Inhibition of Haemonchus contortus larval development by fungal lectins
© Heim et al. 2015
Received: 13 April 2015
Accepted: 5 August 2015
Published: 19 August 2015
Lectins are carbohydrate-binding proteins that are involved in fundamental intra- and extracellular biological processes. They occur ubiquitously in nature and are especially abundant in plants and fungi. It has been well established that certain higher fungi produce lectins in their fruiting bodies and/or sclerotia as a part of their natural resistance against free-living fungivorous nematodes and other pests. Despite relatively high diversity of the glycan structures in nature, many of the glycans targeted by fungal lectins are conserved among organisms of the same taxon and sometimes even among different taxa. Such conservation of glycans between free-living and parasitic nematodes is providing us with a useful tool for discovery of novel chemotherapeutic and vaccine targets. In our study, a subset of fungal lectins emanating from toxicity screens on Caenorhabditis elegans was tested for their potential to inhibit larval development of Haemonchus contortus.
The effect of Coprinopsis cinerea lectins - CCL2, CGL2, CGL3; Aleuria aurantia lectin – AAL; Marasmius oreades agglutinin - MOA; and Laccaria bicolor lectin – Lb-Tec2, on cultivated Haemonchus contortus larval stages was investigated using a larval development test (LDT). To validate the results of the toxicity assay and determine lectin binding capacity to the nematode digestive tract, biotinylated versions of lectins were fed to pre-infective larval stages of H. contortus and visualized by fluorescent microscopy. Lectin histochemistry on fixed adult worms was performed to investigate the presence and localisation of lectin binding sites in the disease-relevant developmental stage.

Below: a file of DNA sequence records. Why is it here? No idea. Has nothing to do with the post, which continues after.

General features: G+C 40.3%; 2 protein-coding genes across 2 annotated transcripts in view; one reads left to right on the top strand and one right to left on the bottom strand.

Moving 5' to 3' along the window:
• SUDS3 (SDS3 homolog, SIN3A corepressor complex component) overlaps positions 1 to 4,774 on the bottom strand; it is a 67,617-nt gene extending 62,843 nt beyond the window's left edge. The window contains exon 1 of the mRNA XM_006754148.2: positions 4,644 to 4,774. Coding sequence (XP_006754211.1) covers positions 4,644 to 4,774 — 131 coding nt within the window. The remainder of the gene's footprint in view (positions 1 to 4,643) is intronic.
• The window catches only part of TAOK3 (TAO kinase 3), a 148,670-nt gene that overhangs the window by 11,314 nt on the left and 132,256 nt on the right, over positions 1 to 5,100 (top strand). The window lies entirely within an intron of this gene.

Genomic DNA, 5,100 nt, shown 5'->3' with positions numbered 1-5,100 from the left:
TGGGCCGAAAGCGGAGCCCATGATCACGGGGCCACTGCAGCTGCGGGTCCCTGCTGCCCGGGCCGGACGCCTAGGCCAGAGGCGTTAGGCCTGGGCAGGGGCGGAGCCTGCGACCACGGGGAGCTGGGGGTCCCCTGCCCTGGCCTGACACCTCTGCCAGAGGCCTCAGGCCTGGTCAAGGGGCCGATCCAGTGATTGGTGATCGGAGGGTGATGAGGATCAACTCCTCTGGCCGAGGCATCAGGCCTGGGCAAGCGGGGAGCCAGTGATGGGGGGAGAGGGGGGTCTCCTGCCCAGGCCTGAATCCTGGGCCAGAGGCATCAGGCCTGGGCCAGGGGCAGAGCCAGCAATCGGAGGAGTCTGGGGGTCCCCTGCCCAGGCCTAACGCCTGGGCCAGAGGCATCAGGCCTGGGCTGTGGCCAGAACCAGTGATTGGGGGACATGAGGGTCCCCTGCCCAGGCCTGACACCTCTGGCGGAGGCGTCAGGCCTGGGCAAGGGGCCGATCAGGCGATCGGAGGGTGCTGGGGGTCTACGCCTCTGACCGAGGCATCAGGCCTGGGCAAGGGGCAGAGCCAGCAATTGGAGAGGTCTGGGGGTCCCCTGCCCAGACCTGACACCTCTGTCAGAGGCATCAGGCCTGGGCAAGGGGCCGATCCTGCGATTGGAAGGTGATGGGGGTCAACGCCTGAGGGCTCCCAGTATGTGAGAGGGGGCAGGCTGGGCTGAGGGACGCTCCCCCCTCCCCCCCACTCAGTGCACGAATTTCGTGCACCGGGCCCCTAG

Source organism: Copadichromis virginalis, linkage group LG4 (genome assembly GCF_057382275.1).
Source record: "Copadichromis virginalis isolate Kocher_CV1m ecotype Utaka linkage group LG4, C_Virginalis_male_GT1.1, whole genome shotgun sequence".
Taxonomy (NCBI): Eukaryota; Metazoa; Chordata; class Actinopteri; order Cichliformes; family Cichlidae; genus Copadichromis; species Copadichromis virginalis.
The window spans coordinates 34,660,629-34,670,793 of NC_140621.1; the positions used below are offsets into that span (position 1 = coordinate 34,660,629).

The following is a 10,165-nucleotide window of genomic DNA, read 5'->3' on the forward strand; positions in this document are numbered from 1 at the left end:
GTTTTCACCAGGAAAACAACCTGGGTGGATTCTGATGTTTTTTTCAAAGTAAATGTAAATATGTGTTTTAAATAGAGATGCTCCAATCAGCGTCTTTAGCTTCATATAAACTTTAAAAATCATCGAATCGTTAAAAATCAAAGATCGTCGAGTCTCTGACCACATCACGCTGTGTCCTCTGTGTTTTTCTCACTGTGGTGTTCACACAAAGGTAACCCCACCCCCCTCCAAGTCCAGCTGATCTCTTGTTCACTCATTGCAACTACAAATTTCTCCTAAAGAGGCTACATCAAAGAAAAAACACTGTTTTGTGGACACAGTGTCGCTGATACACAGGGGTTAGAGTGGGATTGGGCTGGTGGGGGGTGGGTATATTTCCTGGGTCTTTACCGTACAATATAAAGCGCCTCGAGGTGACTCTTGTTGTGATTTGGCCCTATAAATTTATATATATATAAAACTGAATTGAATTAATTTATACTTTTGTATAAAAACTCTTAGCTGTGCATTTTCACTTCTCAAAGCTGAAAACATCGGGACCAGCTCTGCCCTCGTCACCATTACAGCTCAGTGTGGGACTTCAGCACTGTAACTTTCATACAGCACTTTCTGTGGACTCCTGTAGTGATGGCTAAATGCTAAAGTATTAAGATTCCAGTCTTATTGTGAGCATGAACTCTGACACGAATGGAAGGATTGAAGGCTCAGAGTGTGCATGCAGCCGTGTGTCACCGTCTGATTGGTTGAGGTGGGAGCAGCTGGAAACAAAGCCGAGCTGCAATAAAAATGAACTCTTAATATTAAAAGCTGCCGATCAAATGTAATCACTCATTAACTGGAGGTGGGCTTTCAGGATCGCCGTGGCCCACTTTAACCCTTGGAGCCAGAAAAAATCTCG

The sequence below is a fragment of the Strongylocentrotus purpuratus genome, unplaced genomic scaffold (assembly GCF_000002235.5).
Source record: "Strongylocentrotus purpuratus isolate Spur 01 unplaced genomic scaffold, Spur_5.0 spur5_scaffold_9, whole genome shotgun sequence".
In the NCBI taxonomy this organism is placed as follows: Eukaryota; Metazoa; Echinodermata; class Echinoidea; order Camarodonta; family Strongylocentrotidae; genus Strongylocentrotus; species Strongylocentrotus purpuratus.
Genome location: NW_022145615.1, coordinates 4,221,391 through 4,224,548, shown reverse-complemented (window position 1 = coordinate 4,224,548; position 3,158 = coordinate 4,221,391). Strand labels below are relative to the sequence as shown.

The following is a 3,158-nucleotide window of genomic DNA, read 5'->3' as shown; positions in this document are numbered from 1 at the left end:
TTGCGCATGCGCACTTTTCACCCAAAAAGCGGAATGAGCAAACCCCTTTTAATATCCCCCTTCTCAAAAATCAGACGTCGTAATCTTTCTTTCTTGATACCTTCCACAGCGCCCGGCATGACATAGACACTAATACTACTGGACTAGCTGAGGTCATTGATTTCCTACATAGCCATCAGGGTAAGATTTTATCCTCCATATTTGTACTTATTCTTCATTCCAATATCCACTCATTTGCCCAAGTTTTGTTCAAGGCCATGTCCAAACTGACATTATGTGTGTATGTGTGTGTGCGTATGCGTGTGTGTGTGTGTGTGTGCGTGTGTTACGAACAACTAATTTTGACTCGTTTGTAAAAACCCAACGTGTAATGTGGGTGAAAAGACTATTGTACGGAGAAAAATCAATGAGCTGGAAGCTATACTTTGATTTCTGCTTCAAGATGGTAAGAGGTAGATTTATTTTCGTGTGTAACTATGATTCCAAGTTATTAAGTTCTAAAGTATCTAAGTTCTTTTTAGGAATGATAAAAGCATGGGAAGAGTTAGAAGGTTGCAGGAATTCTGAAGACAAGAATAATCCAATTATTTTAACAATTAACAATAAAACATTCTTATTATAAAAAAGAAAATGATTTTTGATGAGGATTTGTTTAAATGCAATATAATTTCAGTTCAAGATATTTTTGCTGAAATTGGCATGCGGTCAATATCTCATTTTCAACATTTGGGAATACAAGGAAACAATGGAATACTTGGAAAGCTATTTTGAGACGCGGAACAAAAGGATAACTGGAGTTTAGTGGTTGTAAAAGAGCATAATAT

Using an improved larval development test we found that four of the six tested lectins: AAL, CCL2, MOA and CGL2, exhibited a dose-dependent toxicity in LDT, as measured by the number of larvae developing to the L3 stage. In the case of AAL, CGL2 and MOA lectin, doses as low as 5 μg/ml caused >95 % inhibition of larval development while 40 μg/ml were needed to achieve the same inhibition by CCL2 lectin. MOA was the only lectin tested that caused larval death while other toxic lectins had larvistatic effect manifesting as L1 growth arrest. Using lectin histochemistry we demonstrate that of all lectins tested, only the four toxic ones displayed binding to the larvae’s gut and likewise were found to interact with glycans localized to the gastrodermal tissue of adults.
The results of our study suggest a correlation between the presence of target glycans of lectins in the digestive tract and the lectin-mediated toxicity in Haemonchus contortus. We demonstrate that binding to the structurally conserved glycan structures found in H. contortus gastrodermal tissue by the set of fungal lectins has detrimental effect on larval development. Some of these glycan structures might represent antigens which are not exposed to the host immune system (hidden antigens) and thus have a potential for vaccine or drug development. Nematotoxic fungal lectins prove to be a useful tool to identify such targets in parasitic nematodes.